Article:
In 2017, seventy-eight percent of the states had an increase in overdose deaths, and of those states, fifty-nine percent were considered ‘statistically significant’ increases. The CDC released its revised guidelines for opioid prescribing in 2016 so that being the case, why is the rate of overdose increasing? In the meantime, an incredible 18 million Americans who suffer from chronic pain illnesses are undertreated or have been totally denied medically necessary prescription pain medications. Could it be that criminals and addicts never obey the law? When will lawmakers realize or recognize that they cannot legislate morality? We are not the problem!

Where the number of prescription medications that cause overdoses gets confused is in the numbers of people who obtain those prescriptions illegally, either by stealing from, buying from or just being given the drugs by a friend or family member. This pie chart, from SAMHSA (pg22), illustrates the breakdown of where illegal prescriptions are obtained. These people are the problem.



The majority of people who rely on opioid pain medications do not abuse them, but we are the ones being abused, treated like addicts, junkies, and fakers when we simply seek help. We have been tapered drastically or discontinued suddenly. The ones who fall through the cracks end up being statistics, the ones who can no longer handle the pain and choose death over suffering. This is the national disgrace. This is the American embarrassment. We are not the problem.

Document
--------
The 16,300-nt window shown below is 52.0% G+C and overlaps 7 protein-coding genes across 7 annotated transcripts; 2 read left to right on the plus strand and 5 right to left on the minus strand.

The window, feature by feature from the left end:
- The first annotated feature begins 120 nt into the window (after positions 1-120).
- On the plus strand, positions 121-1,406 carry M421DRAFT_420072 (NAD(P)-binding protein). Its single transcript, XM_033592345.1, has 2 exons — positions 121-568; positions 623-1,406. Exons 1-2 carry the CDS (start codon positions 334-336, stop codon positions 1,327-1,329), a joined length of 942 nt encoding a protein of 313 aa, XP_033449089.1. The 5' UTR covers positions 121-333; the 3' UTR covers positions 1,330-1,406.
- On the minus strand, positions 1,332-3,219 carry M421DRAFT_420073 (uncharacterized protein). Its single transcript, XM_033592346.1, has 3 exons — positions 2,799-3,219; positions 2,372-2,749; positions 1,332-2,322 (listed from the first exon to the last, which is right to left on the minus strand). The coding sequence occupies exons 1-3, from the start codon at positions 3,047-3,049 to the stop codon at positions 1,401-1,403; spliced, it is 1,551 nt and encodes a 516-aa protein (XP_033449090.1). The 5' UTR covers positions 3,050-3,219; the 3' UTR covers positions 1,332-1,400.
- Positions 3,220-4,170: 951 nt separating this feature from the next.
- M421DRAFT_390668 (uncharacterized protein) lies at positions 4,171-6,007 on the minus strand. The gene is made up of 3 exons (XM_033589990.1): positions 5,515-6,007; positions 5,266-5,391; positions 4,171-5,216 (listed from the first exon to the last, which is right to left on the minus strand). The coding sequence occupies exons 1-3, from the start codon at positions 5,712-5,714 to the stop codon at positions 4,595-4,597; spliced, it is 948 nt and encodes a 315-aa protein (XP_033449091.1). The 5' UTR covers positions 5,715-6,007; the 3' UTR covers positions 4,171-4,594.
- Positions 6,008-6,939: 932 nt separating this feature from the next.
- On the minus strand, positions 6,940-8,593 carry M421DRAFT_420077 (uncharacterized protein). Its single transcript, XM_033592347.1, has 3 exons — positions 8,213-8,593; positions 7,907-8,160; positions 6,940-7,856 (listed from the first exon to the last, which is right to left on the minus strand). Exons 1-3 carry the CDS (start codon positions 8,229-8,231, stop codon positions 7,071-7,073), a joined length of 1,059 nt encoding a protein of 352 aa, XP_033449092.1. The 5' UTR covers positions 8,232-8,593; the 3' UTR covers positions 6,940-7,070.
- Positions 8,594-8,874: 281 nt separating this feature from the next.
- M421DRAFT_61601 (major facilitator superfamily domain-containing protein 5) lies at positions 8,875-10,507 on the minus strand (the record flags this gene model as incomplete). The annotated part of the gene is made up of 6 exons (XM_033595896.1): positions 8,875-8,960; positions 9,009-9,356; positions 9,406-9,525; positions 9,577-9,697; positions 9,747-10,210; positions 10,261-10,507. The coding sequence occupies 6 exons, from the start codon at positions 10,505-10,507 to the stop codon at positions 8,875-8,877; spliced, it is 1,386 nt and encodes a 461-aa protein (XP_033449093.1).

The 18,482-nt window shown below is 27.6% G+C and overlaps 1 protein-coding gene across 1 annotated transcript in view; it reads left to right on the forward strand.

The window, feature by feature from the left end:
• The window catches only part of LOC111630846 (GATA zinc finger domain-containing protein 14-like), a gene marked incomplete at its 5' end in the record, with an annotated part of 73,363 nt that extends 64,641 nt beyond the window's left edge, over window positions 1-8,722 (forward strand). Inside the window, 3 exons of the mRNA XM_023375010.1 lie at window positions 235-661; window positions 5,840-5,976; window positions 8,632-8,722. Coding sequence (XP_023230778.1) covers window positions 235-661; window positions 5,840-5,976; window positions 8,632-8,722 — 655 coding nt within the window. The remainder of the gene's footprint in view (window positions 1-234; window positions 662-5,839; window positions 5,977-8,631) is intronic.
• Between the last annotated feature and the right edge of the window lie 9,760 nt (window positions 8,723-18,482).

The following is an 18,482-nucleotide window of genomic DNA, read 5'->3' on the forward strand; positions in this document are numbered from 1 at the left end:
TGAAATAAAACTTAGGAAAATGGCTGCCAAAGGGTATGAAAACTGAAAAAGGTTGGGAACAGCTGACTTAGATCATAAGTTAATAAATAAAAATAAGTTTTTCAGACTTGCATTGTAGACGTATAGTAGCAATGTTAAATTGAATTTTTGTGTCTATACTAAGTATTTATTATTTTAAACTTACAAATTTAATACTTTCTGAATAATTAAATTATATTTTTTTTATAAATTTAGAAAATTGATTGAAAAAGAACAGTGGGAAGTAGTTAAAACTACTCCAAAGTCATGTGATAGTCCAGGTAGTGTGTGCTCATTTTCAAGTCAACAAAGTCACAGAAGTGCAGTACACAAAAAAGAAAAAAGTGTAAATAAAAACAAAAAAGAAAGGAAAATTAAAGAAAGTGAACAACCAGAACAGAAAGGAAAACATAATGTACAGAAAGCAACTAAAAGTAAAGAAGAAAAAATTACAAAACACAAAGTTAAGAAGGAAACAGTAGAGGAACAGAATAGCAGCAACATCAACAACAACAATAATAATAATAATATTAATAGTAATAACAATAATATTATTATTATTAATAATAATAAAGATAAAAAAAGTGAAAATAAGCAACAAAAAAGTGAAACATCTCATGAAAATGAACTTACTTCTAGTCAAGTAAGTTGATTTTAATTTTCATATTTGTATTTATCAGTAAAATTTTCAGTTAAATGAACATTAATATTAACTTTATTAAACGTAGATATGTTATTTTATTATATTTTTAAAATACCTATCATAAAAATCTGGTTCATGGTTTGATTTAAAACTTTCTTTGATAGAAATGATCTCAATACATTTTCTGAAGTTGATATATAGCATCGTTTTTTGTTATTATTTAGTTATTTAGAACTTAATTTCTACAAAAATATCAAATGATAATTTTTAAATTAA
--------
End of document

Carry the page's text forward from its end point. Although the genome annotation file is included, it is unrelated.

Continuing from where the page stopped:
Those who have followed this blog for any length of time remember my voluntary opioid taper last year. My doctor told me it was a wise decision to undertake it on my own because the dose of morphine sulfate I was on 24 months ago is now illegal. One of the reasons I decided to blog my experience with the taper was for the benefit of those who, for whatever reason, needed to taper. There was precious little information about opioid tapering from a chronic pain standpoint, what to expect with withdrawals and pain increase. I believe that if my experience helps just one person enduring this injustice at the hands of unethical laws, doctors, and pharmacies, it will be worth it. 

So I have two months’ worth of pain relief thanks to my co-pay and a practice full of doctors who believe in helping people in pain and are willing to put in the extra hours and absorb the risk. I have jumped through another bunch of government hoops to live somewhat comfortably until February when the anxiety sets in once again. I’m never sure when the day will come that he looks me in the eye and says, “My hands are tied. I’m sorry.” 

I just want to live my life and be left alone. I am not the problem. 

If you know someone who could use the information on this blog, please share it. I do not benefit financially from web traffic to it. I simply want to help those who need the information. 

I am not a medical professional, and as such, I cannot give medical advice. What I can do, however, is offer support, a shoulder to cry on, and a word of encouragement, from someone who has been there. Much love and peace to you.

Writer’s Block, One-Eyed Cats, and Tardar Sauce